Siu Mai (steamed pork and shrimp dumplings)

I go out for dim sum every weekend with my grandparents and there are a few items I MUST get. Siu mai is a classic dim sum item that I have to order every time I go. It is a type of steamed pork and shrimp dumpling that is surprisingly easy to make and perfect with chili oil.

What cut of meat to use for siu mai

I prefer using pork shoulder because it usually has a good ratio of meat to fat. This way I don’t need to add any additional fat to the meat. I usually buy a whole piece of pork shoulder which can be about 1 kg. Of that whole piece I only use 200-250g. The remaining amount I use for other dishes.

Why rinse the meat after cutting?

When you rinse the meat in cold water, you will notice that the water turns pink. This is the myoglobin coming out of the meat which is what gives it the red color. It is not too big of a deal in my opinion but I just like to give it a quick rinse.

How to prepare shitake mushrooms

The shitake mushrooms I use are dried and the fastest way to rehydrate them is by soaking them in hot water then covering with plastic wrap for at least 30 minutes. This is perfect because we end up using the mushrooms stock for the filling anyways.

What type of wrappers to use for siu mai

For this recipe I use square wonton wrappers that are yellow in color. You can also use round dumpling wrappers. I cut off the edges of the square wrappers because if not, the corners would just be flapping on top and it would not look as great.

Siu Mai (Dim Sum)

Siu mai is a type of pork and shrimp dumpling I grew up eating at dim sum restaurants
Prep Time 45 minutes
Cook Time 10 minutes
Total Time 55 minutes
Course Appetizer, Breakfast, brunch, Side Dish, Snack
Cuisine asian, cantonese, Chinese


  • square wonton wrappers
  • 250 g pork shoulder
  • 100 g shrimp
  • 2 dried shitake mushrooms
  • 1 tsp white pepper
  • 1 tbsp soy sauce
  • 1.5 tbsp mushroom stock
  • 1 tbsp oyster sauce
  • 1 tsp sugar
  • 1 tsp chicken bouillon powder
  • 1 tsp corn starch
  • masago


  • Soak your shitake mushrooms in boiling water and let them soak for 30 minutes covered. Reserve the mushroom stock for later.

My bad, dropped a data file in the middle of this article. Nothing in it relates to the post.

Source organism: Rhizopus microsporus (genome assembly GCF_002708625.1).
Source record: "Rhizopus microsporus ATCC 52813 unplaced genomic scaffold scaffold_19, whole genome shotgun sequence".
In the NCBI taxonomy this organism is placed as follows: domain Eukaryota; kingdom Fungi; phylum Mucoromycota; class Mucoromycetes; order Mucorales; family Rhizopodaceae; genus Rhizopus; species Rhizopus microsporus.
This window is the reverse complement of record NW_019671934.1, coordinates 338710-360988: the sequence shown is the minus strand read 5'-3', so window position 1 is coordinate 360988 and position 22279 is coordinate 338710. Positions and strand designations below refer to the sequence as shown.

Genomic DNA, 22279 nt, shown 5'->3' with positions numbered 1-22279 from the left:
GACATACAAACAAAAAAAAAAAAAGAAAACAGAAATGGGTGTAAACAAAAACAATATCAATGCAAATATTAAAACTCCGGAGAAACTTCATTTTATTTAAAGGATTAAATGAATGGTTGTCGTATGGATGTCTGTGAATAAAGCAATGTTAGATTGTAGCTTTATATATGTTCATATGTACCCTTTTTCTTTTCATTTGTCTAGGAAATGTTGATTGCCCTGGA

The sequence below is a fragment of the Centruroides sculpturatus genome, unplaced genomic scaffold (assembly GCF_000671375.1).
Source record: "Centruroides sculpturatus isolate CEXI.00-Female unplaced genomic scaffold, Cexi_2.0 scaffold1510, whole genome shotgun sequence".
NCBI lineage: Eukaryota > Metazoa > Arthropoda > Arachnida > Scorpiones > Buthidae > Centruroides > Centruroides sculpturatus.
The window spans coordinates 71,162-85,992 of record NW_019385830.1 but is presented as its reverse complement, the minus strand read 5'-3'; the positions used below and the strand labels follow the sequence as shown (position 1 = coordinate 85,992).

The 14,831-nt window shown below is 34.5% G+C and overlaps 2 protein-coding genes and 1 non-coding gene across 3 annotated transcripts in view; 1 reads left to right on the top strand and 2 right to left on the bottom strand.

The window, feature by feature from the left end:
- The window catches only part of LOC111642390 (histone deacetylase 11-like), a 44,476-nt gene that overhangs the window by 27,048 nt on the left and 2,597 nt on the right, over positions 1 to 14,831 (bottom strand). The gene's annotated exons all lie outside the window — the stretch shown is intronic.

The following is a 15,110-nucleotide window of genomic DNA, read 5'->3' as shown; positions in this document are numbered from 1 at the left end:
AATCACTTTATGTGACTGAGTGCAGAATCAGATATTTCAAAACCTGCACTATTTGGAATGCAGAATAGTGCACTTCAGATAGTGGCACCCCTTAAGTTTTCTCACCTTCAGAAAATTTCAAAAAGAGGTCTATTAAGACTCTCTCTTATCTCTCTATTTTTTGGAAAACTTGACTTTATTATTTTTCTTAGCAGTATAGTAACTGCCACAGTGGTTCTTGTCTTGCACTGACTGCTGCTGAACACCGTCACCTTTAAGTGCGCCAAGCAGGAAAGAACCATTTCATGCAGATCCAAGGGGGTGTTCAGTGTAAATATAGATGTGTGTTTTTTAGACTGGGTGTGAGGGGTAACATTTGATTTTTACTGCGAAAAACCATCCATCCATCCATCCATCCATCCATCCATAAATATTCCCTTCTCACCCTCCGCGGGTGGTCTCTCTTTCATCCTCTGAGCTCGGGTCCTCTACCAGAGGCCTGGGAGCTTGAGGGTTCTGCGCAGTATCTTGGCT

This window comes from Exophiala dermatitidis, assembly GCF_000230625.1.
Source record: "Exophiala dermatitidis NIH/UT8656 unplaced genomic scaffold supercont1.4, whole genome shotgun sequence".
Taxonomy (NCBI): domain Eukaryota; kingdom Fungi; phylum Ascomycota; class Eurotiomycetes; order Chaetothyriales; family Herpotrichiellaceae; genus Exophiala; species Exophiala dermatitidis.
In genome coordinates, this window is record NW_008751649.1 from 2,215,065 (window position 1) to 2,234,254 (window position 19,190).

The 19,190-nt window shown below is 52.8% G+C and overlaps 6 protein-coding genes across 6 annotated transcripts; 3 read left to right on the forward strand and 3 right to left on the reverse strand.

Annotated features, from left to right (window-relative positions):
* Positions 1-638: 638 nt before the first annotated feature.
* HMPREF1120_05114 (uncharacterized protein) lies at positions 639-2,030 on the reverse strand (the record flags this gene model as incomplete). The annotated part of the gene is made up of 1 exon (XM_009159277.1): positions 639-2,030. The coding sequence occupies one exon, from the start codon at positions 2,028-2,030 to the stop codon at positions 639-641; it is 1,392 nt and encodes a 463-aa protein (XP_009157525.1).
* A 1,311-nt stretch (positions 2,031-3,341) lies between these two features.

2 dried shitake mushrooms
  • Cut your pork shoulder into a 250g piece. Separate the 250g piece into smaller strips to make it easier to dice.
    250 g pork shoulder
  • Give our pork shoulder a really fine dice and it should almost look like ground pork after you are finished.
  • Rinse with cold water to get rid of the myoglobin.
  • Strain and dry with a paper towel. Add it to a mixing bowl.
  • Peel and devein your shrimp then give them a fine chop as well. They should look like minced shrimp. Add the shrimp into your mixing bowl.
    100 g shrimp
  • Take your soaked shitake mushrooms and give them a fine dice. Add them to the bowl along with some of your mushroom stock.
    2 dried shitake mushrooms
  • Season with white pepper, soy sauce, oyster sauce, sugar, chicken bouillon, and corn starch.
    1 tsp white pepper, 1 tbsp soy sauce, 1.5 tbsp mushroom stock, 1 tbsp oyster sauce, 1 tsp sugar, 1 tsp chicken bouillon powder, 1 tsp corn starch
  • Mix until combined then pick up the filling and slap it back into the bowl 15 times. This is called "dat" and it is what gives the meat a springy texture.
  • Take your wonton wrappers and cut off the corners. This will remove excess that we don't need.
    square wonton wrappers
  • Using a knife, place 1 tbsp of filling into the center of the wrapper, then continue pressing down while twisting the wrapper. As you turn, shape them into a circle and "siu mai" like shape.
  • Top each siu mai with masago then steam for 10 minutes.
  • You can also freeze these and steam at anytime for 15 minutes.
Keyword bbq pork, dim sum, dumplings, seafood, shrimp, steamed

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